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  1. Ian Wilks (2009). Skeptical Theism and Empirical Unfalsifiability. Faith and Philosophy 26 (1):64-76.
    Arguments strong enough to justify skeptical theism will be strong enough to justify the position that every claim about God is empirically unfalsifiable. This fact is problematic because that position licenses further arguments which are clearly unreasonable, but which the skeptical theist cannot consistently accept as such. Avoiding this result while still achieving the theoretical objectives looked for in skeptical theism appears to demand an impossibly nuanced position.
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  2. Ian Wilks (2007). Abelard on Context and Signification. American Catholic Philosophical Quarterly 81 (2):189-208.
    Abelard maintains that individual words in a sentence represent distinct semantic units of its overall meaning. He employs two strategies to defend thisposition in the face of troublesome counterexamples. One strategy—the earlier of the two—sacrifices normal intuitions about what a word is, often labeling whatseem to be words as non-signifying syllables. The later strategy invokes a rather fluid conception of what the signification of a word is, allowing this significationconsiderable latitude to alter under the contextual influence of other words. This (...)
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  3. Ian Wilks (2005). The Cambridge Companion to Abelard. International Philosophical Quarterly 45 (2):280-281.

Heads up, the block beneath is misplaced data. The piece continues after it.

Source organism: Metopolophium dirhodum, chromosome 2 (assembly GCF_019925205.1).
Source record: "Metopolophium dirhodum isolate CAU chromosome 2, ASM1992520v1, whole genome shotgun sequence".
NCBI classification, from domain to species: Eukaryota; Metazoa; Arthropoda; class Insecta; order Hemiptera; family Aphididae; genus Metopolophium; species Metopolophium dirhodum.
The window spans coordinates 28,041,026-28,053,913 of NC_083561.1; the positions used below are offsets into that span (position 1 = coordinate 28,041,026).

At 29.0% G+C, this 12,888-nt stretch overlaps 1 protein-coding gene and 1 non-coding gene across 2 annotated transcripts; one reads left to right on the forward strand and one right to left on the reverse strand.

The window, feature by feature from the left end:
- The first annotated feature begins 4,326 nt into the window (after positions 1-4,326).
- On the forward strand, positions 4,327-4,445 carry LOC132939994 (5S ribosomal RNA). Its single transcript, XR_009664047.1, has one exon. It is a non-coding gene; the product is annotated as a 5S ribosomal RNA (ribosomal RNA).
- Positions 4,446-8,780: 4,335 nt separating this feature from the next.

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  4. Ian Wilks (2004). The Structure of the Contemporary Debate on the Problem of Evil. Religious Studies 40 (3):307-321.
    This paper concerns the attempt to formulate an empirical version of the problem of evil, and the attempt to counter this version by what is known as ‘sceptical theism’. My concern is to assess what is actually achieved in these attempts. To this end I consider the debate between them against the backdrop of William Rowe's distinction between expanded standard theism and restricted standard theism (which I label E and R respectively). My claim is that the empirical version significantly fails (...)
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  5. Ian Wilks (1999). Asymmetrical Competence. Bioethics 13 (2):154–159.
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  6. Ian Wilks (1998). Peter Abelard and the Metaphysics of Essential Predication. Journal of the History of Philosophy 36 (3):365-385.
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  7. Ian Wilks (1997). Aquinas on Analogy. The Modern Schoolman 75 (1):35-53.
  8. Ian Wilks (1997). The Debate Over Risk-Related Standards of Competence. Bioethics 11 (5):413-426.
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  9. Ian Wilks (1997). The Role of Virtue Theory and Natural Law in Abelard's Ethical Writings. Proceedings of the American Catholic Philosophical Association 71:137-149.
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  10. Ian Wilks (1994). Aquinas on the Past Possibility of the World's Having Existed Forever. Review of Metaphysics 48 (2):299 - 329.
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